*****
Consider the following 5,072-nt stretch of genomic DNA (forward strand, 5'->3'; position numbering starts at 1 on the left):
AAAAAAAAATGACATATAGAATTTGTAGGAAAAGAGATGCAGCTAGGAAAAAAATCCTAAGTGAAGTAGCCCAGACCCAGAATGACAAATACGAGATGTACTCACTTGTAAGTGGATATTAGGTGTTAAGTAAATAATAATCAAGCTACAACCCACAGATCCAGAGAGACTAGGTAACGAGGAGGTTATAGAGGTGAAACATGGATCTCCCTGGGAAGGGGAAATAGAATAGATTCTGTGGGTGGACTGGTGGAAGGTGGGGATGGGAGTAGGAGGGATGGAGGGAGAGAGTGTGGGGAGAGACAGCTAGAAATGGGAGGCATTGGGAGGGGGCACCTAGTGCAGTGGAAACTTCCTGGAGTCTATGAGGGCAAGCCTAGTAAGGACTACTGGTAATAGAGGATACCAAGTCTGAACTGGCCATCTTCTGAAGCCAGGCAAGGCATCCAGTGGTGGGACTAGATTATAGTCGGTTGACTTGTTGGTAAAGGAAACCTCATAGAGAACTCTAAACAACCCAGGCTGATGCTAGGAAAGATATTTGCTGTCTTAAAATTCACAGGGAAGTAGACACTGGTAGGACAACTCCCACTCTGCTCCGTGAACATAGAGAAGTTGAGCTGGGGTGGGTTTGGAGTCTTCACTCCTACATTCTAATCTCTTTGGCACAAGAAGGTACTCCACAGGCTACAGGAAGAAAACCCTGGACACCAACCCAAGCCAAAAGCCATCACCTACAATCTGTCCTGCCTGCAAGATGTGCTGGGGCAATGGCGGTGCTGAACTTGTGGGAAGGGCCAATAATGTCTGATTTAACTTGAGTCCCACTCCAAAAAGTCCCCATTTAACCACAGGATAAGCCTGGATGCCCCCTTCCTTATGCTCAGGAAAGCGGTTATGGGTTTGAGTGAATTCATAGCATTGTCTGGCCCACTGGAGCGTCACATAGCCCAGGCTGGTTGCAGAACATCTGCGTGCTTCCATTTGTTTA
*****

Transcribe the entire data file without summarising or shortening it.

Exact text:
Consider the following 5,072-nt stretch of genomic DNA (forward strand, 5'->3'; position numbering starts at 1 on the left):
AAAAAAAAATGACATATAGAATTTGTAGGAAAAGAGATGCAGCTAGGAAAAAAATCCTAAGTGAAGTAGCCCAGACCCAGAATGACAAATACGAGATGTACTCACTTGTAAGTGGATATTAGGTGTTAAGTAAATAATAATCAAGCTACAACCCACAGATCCAGAGAGACTAGGTAACGAGGAGGTTATAGAGGTGAAACATGGATCTCCCTGGGAAGGGGAAATAGAATAGATTCTGTGGGTGGACTGGTGGAAGGTGGGGATGGGAGTAGGAGGGATGGAGGGAGAGAGTGTGGGGAGAGACAGCTAGAAATGGGAGGCATTGGGAGGGGGCACCTAGTGCAGTGGAAACTTCCTGGAGTCTATGAGGGCAAGCCTAGTAAGGACTACTGGTAATAGAGGATACCAAGTCTGAACTGGCCATCTTCTGAAGCCAGGCAAGGCATCCAGTGGTGGGACTAGATTATAGTCGGTTGACTTGTTGGTAAAGGAAACCTCATAGAGAACTCTAAACAACCCAGGCTGATGCTAGGAAAGATATTTGCTGTCTTAAAATTCACAGGGAAGTAGACACTGGTAGGACAACTCCCACTCTGCTCCGTGAACATAGAGAAGTTGAGCTGGGGTGGGTTTGGAGTCTTCACTCCTACATTCTAATCTCTTTGGCACAAGAAGGTACTCCACAGGCTACAGGAAGAAAACCCTGGACACCAACCCAAGCCAAAAGCCATCACCTACAATCTGTCCTGCCTGCAAGATGTGCTGGGGCAATGGCGGTGCTGAACTTGTGGGAAGGGCCAATAATGTCTGATTTAACTTGAGTCCCACTCCAAAAAGTCCCCATTTAACCACAGGATAAGCCTGGATGCCCCCTTCCTTATGCTCAGGAAAGCGGTTATGGGTTTGAGTGAATTCATAGCATTGTCTGGCCCACTGGAGCGTCACATAGCCCAGGCTGGTTGCAGAACATCTGCGTGCTTCCATTTGTTTA